A former Roman Catholic who has come to true salvation by God's grace alone, through faith alone, in the finished work of Christ alone, is a "new creation" (2 Corinthians 5:17). There is nothing wrong, and everything right, about an individual who received Roman Catholic baptism being "re-baptized" in the Biblical manner. In fact, it is incorrect even to speak of the genuine Christian baptism of a former Roman Catholic as a "re-baptism". That individual's previous baptism was the antithesis of baptism as Christ has ordained it - and as the true church, from Pentecost onward, has faithfully practiced it.

It is also worth nothing that we find the same problems regarding baptism in most Lutheran churches. Lutheran doctrine wrongly asserts that water baptism has a saving effect. The Lutheran Church Missouri Synod (LCMS) states that "new birth (regeneration) happens in Baptism."[2] The Wisconsin Evangelical Lutheran Synod (WELS) states that "since the Bible teaches that baptism saves us and washes away our sins, we can rightfully say that baptism creates the faith that connects us to Jesus and brings into our lives all the blessings he won by his holy life, sacrificial death and glorious resurrection."[3] The Evangelical Lutheran Church of America (ELCA) tells parents that "[i]n Baptism, God promises to: Make your child a child of God... Wash your child clean of sin... Give your child the Holy Spirit... Make your child a member of the body of Christ, the Church... and grant your child eternal life..."[4]

We find the same kinds of formulations in the Orthodox churches and in much of Anglicanism. The Anglican position is that baptism with water is the means by which God sends the Holy Spirit into the one baptized, and that it is the instrument by which regeneration occurs:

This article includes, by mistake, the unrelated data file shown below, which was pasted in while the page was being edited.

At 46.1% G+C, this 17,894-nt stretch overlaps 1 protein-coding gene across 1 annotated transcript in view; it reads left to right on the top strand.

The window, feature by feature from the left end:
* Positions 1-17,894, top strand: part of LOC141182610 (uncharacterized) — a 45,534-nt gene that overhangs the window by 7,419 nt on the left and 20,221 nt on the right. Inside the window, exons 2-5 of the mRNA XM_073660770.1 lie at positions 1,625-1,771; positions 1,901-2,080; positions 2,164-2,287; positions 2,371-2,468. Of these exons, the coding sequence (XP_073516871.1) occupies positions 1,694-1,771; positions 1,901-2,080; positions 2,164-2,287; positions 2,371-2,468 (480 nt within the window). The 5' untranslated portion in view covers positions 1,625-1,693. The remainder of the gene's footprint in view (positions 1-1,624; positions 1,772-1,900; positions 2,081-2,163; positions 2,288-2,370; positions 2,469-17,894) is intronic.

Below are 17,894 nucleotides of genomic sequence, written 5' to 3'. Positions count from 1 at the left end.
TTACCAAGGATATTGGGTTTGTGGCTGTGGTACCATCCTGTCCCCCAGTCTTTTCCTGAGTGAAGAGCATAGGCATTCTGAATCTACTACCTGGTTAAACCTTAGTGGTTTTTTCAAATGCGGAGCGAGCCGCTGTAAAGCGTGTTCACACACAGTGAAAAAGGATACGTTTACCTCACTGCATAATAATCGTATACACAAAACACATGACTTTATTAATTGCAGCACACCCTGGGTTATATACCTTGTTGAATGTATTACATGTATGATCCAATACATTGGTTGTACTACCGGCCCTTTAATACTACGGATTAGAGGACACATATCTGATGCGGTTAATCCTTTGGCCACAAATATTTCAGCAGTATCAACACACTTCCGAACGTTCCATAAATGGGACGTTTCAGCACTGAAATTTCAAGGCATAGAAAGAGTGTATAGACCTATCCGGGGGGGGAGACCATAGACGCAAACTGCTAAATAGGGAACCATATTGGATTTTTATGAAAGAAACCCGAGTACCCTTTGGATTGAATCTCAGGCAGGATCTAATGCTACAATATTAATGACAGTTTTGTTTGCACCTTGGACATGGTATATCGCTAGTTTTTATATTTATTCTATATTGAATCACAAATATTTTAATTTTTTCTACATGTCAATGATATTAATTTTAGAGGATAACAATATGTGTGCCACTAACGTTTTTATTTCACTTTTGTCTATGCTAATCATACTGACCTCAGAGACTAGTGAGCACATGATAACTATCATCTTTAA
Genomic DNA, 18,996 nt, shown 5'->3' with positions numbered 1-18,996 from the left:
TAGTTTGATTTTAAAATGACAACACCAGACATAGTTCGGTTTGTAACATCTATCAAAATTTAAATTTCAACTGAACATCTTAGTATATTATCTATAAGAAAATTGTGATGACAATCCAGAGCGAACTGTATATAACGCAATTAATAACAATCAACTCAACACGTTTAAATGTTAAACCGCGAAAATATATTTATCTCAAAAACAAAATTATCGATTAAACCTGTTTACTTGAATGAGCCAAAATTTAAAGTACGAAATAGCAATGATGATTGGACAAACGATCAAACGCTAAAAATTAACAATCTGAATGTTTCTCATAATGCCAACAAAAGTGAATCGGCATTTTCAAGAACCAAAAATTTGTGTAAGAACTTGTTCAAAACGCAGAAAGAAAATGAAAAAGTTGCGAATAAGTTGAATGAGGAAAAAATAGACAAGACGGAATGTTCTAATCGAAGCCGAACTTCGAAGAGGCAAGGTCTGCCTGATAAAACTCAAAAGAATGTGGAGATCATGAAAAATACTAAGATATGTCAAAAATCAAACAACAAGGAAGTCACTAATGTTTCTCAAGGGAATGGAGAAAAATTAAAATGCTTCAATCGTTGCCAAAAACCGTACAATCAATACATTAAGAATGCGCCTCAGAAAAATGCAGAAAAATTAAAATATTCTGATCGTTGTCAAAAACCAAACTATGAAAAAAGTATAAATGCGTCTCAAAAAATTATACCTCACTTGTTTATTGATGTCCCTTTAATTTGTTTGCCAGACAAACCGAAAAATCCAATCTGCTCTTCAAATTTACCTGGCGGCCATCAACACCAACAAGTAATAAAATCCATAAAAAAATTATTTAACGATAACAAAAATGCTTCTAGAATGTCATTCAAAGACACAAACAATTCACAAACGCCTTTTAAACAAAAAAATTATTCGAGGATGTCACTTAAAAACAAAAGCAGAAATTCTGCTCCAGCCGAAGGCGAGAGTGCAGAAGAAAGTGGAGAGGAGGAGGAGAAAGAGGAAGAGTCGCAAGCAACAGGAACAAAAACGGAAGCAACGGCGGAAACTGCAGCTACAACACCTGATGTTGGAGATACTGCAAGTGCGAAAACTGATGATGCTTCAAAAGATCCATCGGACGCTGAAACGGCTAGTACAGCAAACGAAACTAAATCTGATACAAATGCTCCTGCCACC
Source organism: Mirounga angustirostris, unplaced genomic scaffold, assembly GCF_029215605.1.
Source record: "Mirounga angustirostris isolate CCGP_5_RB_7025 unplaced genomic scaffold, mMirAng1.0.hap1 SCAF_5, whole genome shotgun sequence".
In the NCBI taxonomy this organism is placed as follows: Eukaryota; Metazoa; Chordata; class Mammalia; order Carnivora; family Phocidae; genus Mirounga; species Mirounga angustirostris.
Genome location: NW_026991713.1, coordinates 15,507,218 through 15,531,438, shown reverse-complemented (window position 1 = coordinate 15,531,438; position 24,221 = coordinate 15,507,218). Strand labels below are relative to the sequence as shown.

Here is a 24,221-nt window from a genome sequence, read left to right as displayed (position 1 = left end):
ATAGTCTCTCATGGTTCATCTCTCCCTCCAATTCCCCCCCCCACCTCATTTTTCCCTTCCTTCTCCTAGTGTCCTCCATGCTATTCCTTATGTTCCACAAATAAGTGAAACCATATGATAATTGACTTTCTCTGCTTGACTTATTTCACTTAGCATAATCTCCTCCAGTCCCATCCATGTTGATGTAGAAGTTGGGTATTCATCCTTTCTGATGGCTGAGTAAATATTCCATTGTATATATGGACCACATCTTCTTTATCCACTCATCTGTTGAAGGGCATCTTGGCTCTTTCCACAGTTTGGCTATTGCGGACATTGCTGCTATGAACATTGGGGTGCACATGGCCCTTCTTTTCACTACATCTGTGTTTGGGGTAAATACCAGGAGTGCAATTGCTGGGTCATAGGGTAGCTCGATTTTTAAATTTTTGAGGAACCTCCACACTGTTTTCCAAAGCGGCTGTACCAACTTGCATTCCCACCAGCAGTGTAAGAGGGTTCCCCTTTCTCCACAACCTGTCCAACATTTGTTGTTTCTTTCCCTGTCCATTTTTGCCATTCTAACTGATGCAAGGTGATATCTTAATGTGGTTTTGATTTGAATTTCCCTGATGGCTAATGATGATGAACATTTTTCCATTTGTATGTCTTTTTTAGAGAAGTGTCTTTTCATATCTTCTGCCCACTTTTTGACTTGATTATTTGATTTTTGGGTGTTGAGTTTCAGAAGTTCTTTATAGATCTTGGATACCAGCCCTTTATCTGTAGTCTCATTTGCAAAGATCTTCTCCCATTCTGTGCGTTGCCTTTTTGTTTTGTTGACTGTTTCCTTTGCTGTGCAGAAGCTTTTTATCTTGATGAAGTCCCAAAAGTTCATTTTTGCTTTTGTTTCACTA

God brings people to the water of baptism. He sends his Holy Spirit into their lives through the waters of baptism.
Baptism is not only a sign of profession, and mark of difference, whereby Christian men are discerned from others that be not christened, but it is also a sign of Regeneration or New-Birth, whereby, as by an instrument, they that receive Baptism rightly are grafted into the Church; the promises of the forgiveness of sin, and of our adoption to be the sons of God by the Holy Ghost, are visibly signed and sealed...
Baptism is, in the Church, accepted as the initiation into the One, Holy, Catholic, and Apostolic Church. It is the actual instrument (or means) God uses to bring people into the Body of Christ.[5]

The false doctrine of the Orthodox church is similar:

Through the act of immersion, the baptized person dies to this world and is born again in the resurrection of Christ into eternal life.[6]

Any such attempts to supplant the saving blood of Christ with the waters of baptism constitute "another gospel, which is not another" (Galatians 1:6-7) and anyone who persists in preaching such a falsehood is under God's curse (verses 8-9). Therefore, the individual who was baptized as a Roman Catholic or Lutheran was baptized into "another gospel." As a matter of testimony to the one true Gospel, it is therefore imperative for the individual who has now come to faith in that Gospel to be baptized in accordance with it, as Christ commanded.


1. "Baptism" in New Advent Encyclopedia of the Catholic Church, as viewed at
2. "Frequently Asked Questions - Doctrine" as viewed at
3. "Baptism Creating Faith" as viewed at
4. "Baptisms" as viewed at
5. "What do Anglicans Believe about Holy Baptism?" as viewed at
6. "The Sacraments: Baptism" on the website of the Orthodox Church in America as viewed at